North Carolina State University Professor Robert Bardon, who teaches forestry and environmental resources and is the associate dean for extension at the College of Natural Resources, says lumber is particularly important to the state’s local economy. “The production of lumber is important to North Carolina’s economy, in that lumber production is part of the forest sector, which is a major contributor to North Carolina’s economic well-being. In 2019, the forest sector in North Carolina contributed $34.9 billion in industry output to the North Carolina economy, supporting more than 148,000 full-time and part-time jobs with a payroll of about $8.4 billion. The forest sector continues to be the top employer among manufacturing sectors in the state.”

As disappointing as these various shortages are, there is also some good news. Families can celebrate the back-to-school season in the form of a variety of neat gadgets and innovations to excited kids of all ages. Whether they’re heading back to the classroom, or moving into a dorm, this is the stuff tech experts say students will want:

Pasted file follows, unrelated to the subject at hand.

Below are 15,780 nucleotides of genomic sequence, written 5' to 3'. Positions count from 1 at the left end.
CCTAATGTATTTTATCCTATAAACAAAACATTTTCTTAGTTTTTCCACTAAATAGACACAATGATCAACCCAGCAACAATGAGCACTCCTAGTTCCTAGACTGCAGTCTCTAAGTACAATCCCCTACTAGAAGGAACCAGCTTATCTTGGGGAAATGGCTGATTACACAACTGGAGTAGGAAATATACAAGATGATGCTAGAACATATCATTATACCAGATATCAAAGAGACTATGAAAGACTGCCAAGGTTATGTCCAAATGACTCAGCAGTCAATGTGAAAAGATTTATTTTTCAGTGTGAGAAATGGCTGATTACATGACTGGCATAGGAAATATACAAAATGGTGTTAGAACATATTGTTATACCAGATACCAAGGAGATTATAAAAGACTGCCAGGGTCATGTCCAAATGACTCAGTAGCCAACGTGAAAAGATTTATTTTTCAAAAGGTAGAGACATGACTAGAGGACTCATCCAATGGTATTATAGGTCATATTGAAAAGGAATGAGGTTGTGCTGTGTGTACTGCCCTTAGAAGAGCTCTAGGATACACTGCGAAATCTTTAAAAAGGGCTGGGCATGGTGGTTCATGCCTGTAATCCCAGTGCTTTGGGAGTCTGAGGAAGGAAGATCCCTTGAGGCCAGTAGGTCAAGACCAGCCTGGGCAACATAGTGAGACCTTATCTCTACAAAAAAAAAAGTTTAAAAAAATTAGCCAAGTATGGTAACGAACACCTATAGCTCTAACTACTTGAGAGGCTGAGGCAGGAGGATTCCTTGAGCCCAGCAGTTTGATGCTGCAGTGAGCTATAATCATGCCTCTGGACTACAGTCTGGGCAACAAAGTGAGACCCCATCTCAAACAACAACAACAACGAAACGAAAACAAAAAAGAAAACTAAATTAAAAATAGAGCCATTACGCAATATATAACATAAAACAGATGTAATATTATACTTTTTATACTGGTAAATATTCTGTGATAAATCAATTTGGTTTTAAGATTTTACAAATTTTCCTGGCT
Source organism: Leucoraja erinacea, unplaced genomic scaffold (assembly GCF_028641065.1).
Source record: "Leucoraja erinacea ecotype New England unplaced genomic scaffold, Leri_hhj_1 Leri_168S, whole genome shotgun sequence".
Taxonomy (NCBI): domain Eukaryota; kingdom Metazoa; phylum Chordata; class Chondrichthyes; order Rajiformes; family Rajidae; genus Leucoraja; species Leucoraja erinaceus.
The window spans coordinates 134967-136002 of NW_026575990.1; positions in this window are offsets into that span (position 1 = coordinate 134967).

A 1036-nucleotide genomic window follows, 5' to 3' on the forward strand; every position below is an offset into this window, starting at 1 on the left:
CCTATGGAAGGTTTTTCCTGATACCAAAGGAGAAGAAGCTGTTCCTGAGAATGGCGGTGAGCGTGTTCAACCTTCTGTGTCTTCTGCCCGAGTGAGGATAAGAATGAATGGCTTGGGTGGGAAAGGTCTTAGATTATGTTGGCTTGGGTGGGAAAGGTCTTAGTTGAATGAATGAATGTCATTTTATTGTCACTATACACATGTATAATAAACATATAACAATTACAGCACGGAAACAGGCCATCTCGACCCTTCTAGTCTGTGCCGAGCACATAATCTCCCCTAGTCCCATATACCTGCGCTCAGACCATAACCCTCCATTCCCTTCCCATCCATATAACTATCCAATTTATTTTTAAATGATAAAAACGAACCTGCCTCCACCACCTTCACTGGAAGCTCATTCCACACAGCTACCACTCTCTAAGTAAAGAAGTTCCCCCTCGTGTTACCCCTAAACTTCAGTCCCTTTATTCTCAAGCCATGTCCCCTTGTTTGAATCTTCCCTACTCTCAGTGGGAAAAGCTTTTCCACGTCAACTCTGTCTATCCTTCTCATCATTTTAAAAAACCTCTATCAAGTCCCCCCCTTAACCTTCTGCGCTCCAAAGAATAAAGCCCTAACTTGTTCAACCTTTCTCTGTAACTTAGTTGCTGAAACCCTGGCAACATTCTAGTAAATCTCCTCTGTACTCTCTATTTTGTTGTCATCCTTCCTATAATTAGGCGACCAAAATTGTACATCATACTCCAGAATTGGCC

• Lenovo Smart Clock, Google-powered alarm clock, $49 AT WALMART.
  • TCL 4 Series, A cheap but good basic smart TV, $334 AT BEST BUY.
  • Roku Streaming Stick Plus, The ultimate streaming video accessory, $39 AT AMAZON.
  • Stitch Fix gift card, Curated wardrobe, SEE AT STITCH FIX.
  • HelloFresh meal kit delivery service, Meal plan upgrade, SEE AT HELLOFRESH.
  • Apple MacBook Air M1, Best Mac for students, $999 AT APPLE EDUCATION.
  • Lenovo ThinkPad X1 Yoga, Top-notch Windows 2-in-1, $1,330 AT LENOVO.
  • Google Nest Wifi Mesh Router, Wall-to-wall wireless, $257 AT AMAZON.
  • Hyperlite face mask (5-pack) ,­Personal protection, $20 AT HYPERLITE.
  • Jabra Elite 75t, Excellent earbuds, $150 AT AMAZON.
  • AmazonBasics Microwave, Dorm-friendly microwave, $75 AT AMAZON.
  • Instant Pot, Do-it-all pressure cooker, $100 AT TARGET.
  • Ninja Hot and Cold Brewed System coffee maker, Your own personal Starbucks, $194 AT AMAZON.
  • Hydro Flask, The Lexus of water bottles, $36 AT AMAZON.
  • Burton Spruce 26L Backpack, The ultimate backpack for campus and beyond, $129 AT AMAZON.
  • Rocketbook Fusion notebook and planner, For anyone who still loves pen and paper, $35 AT AMAZON.